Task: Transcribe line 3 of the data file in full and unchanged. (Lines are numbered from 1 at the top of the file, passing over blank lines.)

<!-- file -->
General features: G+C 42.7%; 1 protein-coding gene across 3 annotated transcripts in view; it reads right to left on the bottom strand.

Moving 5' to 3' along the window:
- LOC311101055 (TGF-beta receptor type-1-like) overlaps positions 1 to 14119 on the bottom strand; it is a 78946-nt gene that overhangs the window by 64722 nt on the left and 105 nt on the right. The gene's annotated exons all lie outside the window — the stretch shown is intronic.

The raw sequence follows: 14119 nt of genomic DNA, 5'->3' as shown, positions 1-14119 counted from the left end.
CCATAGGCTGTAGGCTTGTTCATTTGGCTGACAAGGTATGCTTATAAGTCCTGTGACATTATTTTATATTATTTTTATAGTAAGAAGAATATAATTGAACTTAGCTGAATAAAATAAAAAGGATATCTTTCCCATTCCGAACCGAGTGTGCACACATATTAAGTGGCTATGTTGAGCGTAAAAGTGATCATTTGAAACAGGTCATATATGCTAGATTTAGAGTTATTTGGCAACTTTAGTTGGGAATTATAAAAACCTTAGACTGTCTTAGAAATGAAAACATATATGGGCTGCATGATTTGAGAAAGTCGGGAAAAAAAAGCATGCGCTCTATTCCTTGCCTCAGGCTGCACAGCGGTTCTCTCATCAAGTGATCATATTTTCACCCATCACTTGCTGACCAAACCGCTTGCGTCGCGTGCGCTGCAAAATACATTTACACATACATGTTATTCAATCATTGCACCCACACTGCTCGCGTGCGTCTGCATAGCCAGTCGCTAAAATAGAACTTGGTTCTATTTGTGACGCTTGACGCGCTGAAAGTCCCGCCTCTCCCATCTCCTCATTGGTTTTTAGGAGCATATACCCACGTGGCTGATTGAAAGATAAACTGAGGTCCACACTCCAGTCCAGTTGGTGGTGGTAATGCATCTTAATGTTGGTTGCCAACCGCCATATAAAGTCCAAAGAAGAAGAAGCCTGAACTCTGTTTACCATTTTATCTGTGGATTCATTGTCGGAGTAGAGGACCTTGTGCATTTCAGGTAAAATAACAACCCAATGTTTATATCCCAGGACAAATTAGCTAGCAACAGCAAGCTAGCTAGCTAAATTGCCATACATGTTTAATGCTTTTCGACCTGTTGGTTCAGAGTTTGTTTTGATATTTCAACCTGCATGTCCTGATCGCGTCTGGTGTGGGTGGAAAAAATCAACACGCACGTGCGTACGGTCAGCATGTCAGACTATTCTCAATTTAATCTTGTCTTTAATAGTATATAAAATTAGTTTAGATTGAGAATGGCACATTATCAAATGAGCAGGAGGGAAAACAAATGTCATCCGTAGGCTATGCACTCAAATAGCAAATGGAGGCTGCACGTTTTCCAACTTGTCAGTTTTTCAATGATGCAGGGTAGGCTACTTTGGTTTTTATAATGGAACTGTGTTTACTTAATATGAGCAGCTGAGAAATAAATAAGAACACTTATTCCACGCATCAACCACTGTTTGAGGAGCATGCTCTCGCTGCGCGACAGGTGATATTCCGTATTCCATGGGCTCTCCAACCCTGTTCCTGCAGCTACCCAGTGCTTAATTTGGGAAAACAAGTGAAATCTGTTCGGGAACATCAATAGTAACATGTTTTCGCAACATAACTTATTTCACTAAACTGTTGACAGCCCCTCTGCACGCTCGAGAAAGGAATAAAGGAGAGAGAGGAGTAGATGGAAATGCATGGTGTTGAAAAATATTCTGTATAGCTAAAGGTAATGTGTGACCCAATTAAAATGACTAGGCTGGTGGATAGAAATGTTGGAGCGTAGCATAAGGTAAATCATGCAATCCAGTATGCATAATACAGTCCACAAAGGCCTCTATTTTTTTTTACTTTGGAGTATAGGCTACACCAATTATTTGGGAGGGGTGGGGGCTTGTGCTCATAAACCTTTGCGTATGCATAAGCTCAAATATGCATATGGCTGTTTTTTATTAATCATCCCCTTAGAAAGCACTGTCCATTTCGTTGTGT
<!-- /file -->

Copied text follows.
- LOC311101055 (TGF-beta receptor type-1-like) overlaps positions 1 to 14119 on the bottom strand; it is a 78946-nt gene that overhangs the window by 64722 nt on the left and 105 nt on the right. The gene's annotated exons all lie outside the window — the stretch shown is intronic.